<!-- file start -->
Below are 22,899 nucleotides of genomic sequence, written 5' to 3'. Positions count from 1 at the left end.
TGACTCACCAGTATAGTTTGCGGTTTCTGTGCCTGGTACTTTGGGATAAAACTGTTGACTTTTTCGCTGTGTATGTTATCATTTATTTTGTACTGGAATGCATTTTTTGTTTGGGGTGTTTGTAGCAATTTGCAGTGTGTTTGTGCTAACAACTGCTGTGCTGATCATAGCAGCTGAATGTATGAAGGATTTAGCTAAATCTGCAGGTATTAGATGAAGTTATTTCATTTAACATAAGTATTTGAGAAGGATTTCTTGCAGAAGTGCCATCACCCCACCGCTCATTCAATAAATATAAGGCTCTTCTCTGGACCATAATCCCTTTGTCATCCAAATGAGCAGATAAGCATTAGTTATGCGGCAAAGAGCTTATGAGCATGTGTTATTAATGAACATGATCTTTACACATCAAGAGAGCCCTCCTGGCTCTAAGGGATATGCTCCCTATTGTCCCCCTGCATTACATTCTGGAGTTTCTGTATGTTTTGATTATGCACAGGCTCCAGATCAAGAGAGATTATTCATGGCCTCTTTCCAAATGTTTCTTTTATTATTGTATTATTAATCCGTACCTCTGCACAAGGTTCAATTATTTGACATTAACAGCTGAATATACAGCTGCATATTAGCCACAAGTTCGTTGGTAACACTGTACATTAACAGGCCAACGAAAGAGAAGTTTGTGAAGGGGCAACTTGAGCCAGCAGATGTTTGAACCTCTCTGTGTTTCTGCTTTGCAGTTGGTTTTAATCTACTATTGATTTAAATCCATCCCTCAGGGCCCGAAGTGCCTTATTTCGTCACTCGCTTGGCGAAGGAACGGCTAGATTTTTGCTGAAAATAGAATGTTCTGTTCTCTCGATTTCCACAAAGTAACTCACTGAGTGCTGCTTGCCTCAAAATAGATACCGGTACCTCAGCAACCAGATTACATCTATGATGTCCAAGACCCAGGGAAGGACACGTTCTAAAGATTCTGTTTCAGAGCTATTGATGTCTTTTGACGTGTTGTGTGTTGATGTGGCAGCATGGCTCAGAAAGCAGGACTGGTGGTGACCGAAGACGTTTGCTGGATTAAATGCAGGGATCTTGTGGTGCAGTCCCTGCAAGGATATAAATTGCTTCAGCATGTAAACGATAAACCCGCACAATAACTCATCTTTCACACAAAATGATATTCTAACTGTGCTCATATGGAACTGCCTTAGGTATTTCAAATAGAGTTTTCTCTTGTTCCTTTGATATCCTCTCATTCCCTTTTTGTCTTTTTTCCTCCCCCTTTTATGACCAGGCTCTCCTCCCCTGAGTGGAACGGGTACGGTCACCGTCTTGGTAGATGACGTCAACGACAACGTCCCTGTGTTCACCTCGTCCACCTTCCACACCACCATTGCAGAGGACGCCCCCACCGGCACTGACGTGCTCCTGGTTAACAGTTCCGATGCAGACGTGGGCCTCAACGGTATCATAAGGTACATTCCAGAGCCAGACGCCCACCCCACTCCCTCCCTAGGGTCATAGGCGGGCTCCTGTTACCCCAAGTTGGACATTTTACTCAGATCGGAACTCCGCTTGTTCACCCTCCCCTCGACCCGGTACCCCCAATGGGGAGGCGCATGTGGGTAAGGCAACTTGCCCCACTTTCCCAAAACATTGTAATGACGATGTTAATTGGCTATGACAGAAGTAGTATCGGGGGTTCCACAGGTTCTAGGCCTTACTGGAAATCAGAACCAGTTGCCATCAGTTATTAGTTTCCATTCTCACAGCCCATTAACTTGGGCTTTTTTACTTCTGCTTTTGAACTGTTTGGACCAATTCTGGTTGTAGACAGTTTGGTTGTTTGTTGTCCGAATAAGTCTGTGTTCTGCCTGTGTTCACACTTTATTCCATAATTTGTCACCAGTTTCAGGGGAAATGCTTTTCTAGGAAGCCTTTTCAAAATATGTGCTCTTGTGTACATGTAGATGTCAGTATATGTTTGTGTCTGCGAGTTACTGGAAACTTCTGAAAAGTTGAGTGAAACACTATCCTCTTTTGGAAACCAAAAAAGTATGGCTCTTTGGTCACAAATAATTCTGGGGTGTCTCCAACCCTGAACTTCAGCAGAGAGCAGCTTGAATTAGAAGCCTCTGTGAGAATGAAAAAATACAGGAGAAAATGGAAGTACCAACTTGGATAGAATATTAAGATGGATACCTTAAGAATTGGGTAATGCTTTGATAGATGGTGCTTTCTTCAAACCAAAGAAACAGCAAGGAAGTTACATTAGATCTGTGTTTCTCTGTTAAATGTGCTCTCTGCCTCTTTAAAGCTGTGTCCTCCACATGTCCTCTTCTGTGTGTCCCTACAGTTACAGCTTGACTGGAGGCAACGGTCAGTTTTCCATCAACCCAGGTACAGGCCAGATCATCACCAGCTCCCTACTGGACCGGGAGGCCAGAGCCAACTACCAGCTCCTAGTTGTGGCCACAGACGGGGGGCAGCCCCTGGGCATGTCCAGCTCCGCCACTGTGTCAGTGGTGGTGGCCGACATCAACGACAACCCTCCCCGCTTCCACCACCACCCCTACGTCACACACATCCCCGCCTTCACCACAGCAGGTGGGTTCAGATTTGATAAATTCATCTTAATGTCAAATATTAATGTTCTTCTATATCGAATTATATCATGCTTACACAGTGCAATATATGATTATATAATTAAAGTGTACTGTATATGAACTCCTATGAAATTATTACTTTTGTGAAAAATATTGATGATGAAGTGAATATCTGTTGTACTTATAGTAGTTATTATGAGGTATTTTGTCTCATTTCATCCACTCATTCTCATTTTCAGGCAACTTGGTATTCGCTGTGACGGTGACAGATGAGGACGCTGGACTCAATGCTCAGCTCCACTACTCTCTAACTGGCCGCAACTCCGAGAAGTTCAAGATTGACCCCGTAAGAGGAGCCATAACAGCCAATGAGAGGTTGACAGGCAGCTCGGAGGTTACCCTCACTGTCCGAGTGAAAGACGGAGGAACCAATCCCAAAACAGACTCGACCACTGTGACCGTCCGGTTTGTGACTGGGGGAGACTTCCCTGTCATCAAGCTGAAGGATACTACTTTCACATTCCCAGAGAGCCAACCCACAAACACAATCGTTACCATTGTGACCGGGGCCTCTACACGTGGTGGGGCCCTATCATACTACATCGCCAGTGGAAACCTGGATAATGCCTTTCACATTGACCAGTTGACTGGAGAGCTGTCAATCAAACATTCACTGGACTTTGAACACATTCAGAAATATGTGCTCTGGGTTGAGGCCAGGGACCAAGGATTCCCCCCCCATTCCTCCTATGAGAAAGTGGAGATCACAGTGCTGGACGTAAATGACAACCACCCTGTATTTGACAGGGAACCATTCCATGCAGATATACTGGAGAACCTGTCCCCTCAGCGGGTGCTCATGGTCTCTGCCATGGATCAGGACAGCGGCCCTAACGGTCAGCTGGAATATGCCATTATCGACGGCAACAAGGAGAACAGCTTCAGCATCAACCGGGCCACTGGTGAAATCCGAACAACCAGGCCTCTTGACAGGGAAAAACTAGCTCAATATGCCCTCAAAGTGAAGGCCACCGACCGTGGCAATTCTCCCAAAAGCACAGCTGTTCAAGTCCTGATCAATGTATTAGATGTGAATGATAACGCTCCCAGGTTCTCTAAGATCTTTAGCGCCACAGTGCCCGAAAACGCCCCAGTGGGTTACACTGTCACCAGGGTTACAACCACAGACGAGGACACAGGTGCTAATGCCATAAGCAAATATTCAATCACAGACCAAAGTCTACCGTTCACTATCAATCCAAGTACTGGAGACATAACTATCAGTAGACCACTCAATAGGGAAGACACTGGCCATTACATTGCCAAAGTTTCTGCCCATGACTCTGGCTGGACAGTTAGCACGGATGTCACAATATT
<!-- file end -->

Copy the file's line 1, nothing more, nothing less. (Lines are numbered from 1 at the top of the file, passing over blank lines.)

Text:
Below are 22,899 nucleotides of genomic sequence, written 5' to 3'. Positions count from 1 at the left end.